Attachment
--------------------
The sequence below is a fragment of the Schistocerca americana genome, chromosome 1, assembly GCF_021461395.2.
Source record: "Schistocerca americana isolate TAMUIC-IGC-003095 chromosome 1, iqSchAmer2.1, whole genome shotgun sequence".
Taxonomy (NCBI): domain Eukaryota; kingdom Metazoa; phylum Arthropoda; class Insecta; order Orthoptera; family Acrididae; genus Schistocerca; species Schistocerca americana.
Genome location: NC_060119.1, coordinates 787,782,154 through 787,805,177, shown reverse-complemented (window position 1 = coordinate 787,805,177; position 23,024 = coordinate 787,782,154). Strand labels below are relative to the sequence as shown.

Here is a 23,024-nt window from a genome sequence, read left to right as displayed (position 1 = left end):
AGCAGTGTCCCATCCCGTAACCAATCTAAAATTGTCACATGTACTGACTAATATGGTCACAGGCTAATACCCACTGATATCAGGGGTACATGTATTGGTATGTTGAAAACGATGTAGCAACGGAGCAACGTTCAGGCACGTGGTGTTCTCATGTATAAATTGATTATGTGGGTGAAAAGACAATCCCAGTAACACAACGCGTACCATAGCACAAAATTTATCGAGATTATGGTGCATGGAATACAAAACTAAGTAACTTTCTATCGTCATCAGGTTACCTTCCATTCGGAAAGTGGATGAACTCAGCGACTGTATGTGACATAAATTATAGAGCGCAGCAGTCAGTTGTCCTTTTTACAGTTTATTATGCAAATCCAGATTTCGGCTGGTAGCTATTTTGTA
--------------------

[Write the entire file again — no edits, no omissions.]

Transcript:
The sequence below is a fragment of the Schistocerca americana genome, chromosome 1, assembly GCF_021461395.2.
Source record: "Schistocerca americana isolate TAMUIC-IGC-003095 chromosome 1, iqSchAmer2.1, whole genome shotgun sequence".
Taxonomy (NCBI): domain Eukaryota; kingdom Metazoa; phylum Arthropoda; class Insecta; order Orthoptera; family Acrididae; genus Schistocerca; species Schistocerca americana.
Genome location: NC_060119.1, coordinates 787,782,154 through 787,805,177, shown reverse-complemented (window position 1 = coordinate 787,805,177; position 23,024 = coordinate 787,782,154). Strand labels below are relative to the sequence as shown.

Here is a 23,024-nt window from a genome sequence, read left to right as displayed (position 1 = left end):
AGCAGTGTCCCATCCCGTAACCAATCTAAAATTGTCACATGTACTGACTAATATGGTCACAGGCTAATACCCACTGATATCAGGGGTACATGTATTGGTATGTTGAAAACGATGTAGCAACGGAGCAACGTTCAGGCACGTGGTGTTCTCATGTATAAATTGATTATGTGGGTGAAAAGACAATCCCAGTAACACAACGCGTACCATAGCACAAAATTTATCGAGATTATGGTGCATGGAATACAAAACTAAGTAACTTTCTATCGTCATCAGGTTACCTTCCATTCGGAAAGTGGATGAACTCAGCGACTGTATGTGACATAAATTATAGAGCGCAGCAGTCAGTTGTCCTTTTTACAGTTTATTATGCAAATCCAGATTTCGGCTGGTAGCTATTTTGTA